The state of play of investment facilitation in Rwanda: Opportunities and challenges.

Rwanda has been credited for the World Bank and various international bodies for putting in place an enabling environment for investor facilitation like tax incentives and exemptions and friendly business and financial laws. It is also worthwhile to say that from January 1, 2013, nationals from all African countries travelling to or transiting through Rwanda are issued with an entry visa upon arrival at any Rwandan entry point. This has also opened more doors for investors, tourists and other ordinary African workers that wish to enter Rwanda.

On a flip side, Rwanda is land locked and largely depends on donor support to meet its budgetary expenditure. Rwanda is also aspiring to become self-reliant by relying on its domestic tax collections to avoid donor dependency as contained in its Vision 2020 program. As much as this is a great idea, can a less developed country like Rwanda register economic development to the extent of being self-reliant while much of its tax revenues are still lost in form of tax incentives and exemptions? How can Rwanda strike a balance between reducing current incentives and exemptions offered to investors perceived as too generous without losing income earned through Foreign Direct Investment at the same time? Are tax incentives and exemptions targeted at the right groups? Why can’t this money lost in form of tax incentives and exemptions be spent on other priorities like education or health? This article shall explore some of these pertinent issues mostly faced by developing countries like Rwanda and come up with some recommendations.

According to 2013 World Bank Doing Business report, Rwanda was in the top 10 global reformers out of 183 countries assessed by the bank. It is the fourth easiest place to do business in sub-Saharan Africa after Mauritius, South Africa and Botswana, and second after Georgia among the countries with the highest number of reforms over the last five years globally.  Rwanda has the best business laws and legal framework on the continent. It now takes only six hours for one to register a company and 24 hours to get an investment certificate in Rwanda. This is all attributed to strong political leadership committed to private sector growth and development.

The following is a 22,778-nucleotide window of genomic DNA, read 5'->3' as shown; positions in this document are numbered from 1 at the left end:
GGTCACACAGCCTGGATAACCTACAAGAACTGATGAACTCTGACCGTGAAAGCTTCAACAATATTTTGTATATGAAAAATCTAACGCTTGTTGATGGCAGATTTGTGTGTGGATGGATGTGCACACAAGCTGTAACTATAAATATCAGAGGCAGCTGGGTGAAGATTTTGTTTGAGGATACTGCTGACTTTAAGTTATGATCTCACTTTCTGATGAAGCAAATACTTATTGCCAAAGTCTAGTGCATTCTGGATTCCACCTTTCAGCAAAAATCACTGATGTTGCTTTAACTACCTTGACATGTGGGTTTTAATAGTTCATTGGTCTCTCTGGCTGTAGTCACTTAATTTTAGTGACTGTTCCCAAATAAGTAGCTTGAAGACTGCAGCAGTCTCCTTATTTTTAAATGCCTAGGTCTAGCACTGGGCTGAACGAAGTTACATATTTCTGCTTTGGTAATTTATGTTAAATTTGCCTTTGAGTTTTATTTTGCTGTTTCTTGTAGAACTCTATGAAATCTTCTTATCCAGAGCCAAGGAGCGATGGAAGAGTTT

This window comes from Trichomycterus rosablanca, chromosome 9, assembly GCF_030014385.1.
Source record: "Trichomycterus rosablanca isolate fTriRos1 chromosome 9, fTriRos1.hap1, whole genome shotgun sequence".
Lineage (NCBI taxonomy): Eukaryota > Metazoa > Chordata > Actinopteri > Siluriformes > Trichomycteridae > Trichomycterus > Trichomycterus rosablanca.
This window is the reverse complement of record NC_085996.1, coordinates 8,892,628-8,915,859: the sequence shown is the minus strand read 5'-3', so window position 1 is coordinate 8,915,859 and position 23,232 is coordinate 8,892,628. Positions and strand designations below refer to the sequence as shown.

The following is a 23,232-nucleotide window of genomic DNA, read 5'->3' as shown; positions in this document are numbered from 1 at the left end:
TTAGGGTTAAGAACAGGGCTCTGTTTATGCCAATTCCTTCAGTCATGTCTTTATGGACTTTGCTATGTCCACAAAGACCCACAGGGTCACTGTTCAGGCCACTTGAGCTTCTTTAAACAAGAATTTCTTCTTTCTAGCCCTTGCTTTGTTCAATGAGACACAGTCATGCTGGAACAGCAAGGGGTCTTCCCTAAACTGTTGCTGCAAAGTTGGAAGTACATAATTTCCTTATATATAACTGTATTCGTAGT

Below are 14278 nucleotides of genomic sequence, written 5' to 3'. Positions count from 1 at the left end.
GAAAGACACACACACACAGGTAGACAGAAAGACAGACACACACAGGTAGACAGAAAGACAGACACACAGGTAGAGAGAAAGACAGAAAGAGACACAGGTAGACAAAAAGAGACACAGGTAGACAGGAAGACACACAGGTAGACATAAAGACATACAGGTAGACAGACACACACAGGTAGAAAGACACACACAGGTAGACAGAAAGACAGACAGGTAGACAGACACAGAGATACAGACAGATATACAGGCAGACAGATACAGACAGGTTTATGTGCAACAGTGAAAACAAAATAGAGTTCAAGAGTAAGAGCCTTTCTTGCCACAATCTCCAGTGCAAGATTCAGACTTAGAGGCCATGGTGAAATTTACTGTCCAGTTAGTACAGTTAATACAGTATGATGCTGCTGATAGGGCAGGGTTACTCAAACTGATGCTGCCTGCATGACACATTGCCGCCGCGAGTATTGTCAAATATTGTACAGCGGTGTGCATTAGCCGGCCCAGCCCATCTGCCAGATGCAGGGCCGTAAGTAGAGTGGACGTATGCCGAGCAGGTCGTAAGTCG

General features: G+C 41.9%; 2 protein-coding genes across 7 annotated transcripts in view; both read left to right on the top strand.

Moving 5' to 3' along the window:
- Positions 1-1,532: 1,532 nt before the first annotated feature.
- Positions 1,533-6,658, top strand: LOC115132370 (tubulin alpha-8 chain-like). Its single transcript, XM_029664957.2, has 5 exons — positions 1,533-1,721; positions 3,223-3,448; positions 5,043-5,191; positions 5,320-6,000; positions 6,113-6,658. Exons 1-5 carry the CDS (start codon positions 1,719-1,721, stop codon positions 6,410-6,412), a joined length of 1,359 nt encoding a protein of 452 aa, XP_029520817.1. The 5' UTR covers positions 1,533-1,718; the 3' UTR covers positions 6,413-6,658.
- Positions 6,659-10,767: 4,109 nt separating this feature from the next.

Rwanda offers a safe and peaceful environment, with very low levels of crime and very little corruption in the country. Rwanda is an exceptionally beautiful country with a temperate climate which would be very appealing to most foreign investors as a place to live in.

According to the World Bank, starting a business and registering property is much easier and faster in Rwanda than it is in any of its neighbors. There are no sectors that are barred to foreign investors and no restrictions on the percentage of equity they might hold. The Rwandan Constitution of 2003 also guarantees investors against expropriation, except in the public interest and with fair and prior compensation, which may be repatriated.

Rwanda offers investment opportunities on local and foreign market. There are opportunities in manufacturing and agriculture especially in the processing and export of coffee and tea, as well as in unexploited potential in horticulture and herbal products, where the terrain and climate are strong advantages. In tourism, the great asset is the mountain gorillas in Virunga Mountains but there is also a great diversity of fauna and flora and Lake Kivu in the west. In information technology, the Government has made it a high priority and is in the process of developing a TechnoPark near Kigali to facilitate investment in this area.

To register a local enterprise or a foreign subsidiary, the Rwanda Development Board (RDB) One Stop Center provides a quick and efficient registration service allowing you to have your business incorporated within 6 hours. RDB is the principal Government Agency responsible for helping investors to realize their investment projects in Rwanda.